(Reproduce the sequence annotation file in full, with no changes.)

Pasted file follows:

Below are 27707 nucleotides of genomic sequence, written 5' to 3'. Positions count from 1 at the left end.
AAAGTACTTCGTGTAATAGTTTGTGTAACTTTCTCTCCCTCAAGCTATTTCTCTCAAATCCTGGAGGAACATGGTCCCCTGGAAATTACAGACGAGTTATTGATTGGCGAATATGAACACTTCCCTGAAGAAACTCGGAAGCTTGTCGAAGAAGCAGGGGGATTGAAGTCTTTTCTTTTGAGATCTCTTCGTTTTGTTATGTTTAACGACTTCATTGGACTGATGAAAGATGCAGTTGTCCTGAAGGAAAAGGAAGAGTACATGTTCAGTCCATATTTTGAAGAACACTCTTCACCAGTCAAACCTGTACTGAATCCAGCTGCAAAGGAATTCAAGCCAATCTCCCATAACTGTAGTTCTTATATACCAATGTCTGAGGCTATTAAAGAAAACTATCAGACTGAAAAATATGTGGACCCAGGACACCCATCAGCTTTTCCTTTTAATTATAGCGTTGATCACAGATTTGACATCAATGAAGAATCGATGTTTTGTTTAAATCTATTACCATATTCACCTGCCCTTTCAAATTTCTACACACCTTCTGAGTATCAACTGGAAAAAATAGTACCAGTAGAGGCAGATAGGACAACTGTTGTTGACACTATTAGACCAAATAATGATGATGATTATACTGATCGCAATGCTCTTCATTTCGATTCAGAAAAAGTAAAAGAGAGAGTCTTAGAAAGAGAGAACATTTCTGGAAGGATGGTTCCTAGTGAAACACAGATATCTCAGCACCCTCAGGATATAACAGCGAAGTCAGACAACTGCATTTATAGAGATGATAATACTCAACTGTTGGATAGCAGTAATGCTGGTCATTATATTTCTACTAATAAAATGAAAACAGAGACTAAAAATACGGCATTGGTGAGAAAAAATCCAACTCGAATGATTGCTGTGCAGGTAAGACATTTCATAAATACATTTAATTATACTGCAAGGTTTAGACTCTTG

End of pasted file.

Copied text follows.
Below are 27707 nucleotides of genomic sequence, written 5' to 3'. Positions count from 1 at the left end.
AAAGTACTTCGTGTAATAGTTTGTGTAACTTTCTCTCCCTCAAGCTATTTCTCTCAAATCCTGGAGGAACATGGTCCCCTGGAAATTACAGACGAGTTATTGATTGGCGAATATGAACACTTCCCTGAAGAAACTCGGAAGCTTGTCGAAGAAGCAGGGGGATTGAAGTCTTTTCTTTTGAGATCTCTTCGTTTTGTTATGTTTAACGACTTCATTGGACTGATGAAAGATGCAGTTGTCCTGAAGGAAAAGGAAGAGTACATGTTCAGTCCATATTTTGAAGAACACTCTTCACCAGTCAAACCTGTACTGAATCCAGCTGCAAAGGAATTCAAGCCAATCTCCCATAACTGTAGTTCTTATATACCAATGTCTGAGGCTATTAAAGAAAACTATCAGACTGAAAAATATGTGGACCCAGGACACCCATCAGCTTTTCCTTTTAATTATAGCGTTGATCACAGATTTGACATCAATGAAGAATCGATGTTTTGTTTAAATCTATTACCATATTCACCTGCCCTTTCAAATTTCTACACACCTTCTGAGTATCAACTGGAAAAAATAGTACCAGTAGAGGCAGATAGGACAACTGTTGTTGACACTATTAGACCAAATAATGATGATGATTATACTGATCGCAATGCTCTTCATTTCGATTCAGAAAAAGTAAAAGAGAGAGTCTTAGAAAGAGAGAACATTTCTGGAAGGATGGTTCCTAGTGAAACACAGATATCTCAGCACCCTCAGGATATAACAGCGAAGTCAGACAACTGCATTTATAGAGATGATAATACTCAACTGTTGGATAGCAGTAATGCTGGTCATTATATTTCTACTAATAAAATGAAAACAGAGACTAAAAATACGGCATTGGTGAGAAAAAATCCAACTCGAATGATTGCTGTGCAGGTAAGACATTTCATAAATACATTTAATTATACTGCAAGGTTTAGACTCTTG